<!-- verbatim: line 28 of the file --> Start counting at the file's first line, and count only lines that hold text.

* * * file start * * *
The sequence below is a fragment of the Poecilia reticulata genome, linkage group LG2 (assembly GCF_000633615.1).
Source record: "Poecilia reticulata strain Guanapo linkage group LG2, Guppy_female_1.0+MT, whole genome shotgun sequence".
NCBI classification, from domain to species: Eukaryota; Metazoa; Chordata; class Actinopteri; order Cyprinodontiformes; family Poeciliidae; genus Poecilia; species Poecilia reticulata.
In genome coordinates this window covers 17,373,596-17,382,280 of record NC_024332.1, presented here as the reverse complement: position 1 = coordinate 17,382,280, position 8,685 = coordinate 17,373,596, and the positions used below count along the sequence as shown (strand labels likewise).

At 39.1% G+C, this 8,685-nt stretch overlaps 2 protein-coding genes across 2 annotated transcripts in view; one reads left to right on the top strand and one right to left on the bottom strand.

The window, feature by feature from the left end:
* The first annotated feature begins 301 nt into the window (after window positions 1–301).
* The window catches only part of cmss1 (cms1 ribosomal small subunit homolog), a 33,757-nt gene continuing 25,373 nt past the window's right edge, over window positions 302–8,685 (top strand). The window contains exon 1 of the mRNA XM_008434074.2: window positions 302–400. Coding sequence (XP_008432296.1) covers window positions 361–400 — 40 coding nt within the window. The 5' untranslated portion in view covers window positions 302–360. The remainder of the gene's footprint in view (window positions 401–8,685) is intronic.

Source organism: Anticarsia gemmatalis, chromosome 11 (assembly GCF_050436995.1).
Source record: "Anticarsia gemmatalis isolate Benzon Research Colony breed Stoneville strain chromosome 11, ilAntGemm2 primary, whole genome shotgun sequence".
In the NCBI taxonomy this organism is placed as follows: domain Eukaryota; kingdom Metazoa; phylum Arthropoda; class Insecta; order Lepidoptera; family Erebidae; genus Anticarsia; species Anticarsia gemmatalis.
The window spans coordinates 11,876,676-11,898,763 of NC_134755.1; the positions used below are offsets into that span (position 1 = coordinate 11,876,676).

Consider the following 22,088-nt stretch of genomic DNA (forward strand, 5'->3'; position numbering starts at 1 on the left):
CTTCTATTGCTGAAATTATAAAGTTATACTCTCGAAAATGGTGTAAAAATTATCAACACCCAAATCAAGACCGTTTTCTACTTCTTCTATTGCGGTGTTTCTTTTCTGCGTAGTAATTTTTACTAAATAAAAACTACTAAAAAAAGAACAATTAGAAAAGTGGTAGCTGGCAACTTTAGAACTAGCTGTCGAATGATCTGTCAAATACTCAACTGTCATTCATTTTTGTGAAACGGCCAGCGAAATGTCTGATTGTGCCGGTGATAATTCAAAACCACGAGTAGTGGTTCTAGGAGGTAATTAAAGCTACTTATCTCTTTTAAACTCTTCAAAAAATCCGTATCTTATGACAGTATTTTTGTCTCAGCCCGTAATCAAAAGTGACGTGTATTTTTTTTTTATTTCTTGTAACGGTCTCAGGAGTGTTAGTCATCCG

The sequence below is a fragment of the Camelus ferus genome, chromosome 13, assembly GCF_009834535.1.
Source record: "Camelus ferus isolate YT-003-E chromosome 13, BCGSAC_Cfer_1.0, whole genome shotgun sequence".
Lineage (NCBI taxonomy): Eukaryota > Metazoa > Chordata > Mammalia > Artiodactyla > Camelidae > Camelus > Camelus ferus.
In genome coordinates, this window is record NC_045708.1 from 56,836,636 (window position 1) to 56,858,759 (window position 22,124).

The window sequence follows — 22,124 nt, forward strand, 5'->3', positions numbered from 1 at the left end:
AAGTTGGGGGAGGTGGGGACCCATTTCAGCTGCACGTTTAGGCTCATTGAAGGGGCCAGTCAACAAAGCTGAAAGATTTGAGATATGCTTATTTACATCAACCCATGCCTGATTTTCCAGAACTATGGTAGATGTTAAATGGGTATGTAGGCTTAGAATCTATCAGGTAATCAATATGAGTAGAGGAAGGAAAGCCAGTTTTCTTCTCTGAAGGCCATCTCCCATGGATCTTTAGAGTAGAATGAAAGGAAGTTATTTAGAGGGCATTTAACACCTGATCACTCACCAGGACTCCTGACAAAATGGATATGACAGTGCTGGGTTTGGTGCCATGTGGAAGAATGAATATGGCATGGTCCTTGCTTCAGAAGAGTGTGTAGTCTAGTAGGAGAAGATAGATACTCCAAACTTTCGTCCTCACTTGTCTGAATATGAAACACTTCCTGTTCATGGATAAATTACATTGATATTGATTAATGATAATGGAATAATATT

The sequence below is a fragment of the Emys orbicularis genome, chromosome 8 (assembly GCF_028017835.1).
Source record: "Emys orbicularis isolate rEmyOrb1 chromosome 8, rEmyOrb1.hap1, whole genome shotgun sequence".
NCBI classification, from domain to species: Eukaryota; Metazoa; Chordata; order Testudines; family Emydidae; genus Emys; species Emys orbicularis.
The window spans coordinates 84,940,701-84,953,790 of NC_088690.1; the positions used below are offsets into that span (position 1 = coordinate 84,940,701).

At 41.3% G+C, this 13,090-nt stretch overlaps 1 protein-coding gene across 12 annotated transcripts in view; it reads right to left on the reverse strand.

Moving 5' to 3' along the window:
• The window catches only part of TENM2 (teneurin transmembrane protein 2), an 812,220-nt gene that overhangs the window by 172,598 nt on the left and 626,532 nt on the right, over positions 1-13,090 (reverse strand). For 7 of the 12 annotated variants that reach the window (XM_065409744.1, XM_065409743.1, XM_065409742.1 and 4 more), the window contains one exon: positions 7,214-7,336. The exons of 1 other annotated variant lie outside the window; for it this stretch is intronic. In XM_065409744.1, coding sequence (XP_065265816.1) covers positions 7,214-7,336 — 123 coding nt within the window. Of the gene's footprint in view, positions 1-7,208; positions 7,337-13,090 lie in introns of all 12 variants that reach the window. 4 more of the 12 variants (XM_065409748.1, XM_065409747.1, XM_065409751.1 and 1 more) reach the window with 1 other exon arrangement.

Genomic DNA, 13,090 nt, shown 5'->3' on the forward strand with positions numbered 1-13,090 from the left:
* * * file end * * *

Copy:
Genomic DNA, 13,090 nt, shown 5'->3' on the forward strand with positions numbered 1-13,090 from the left: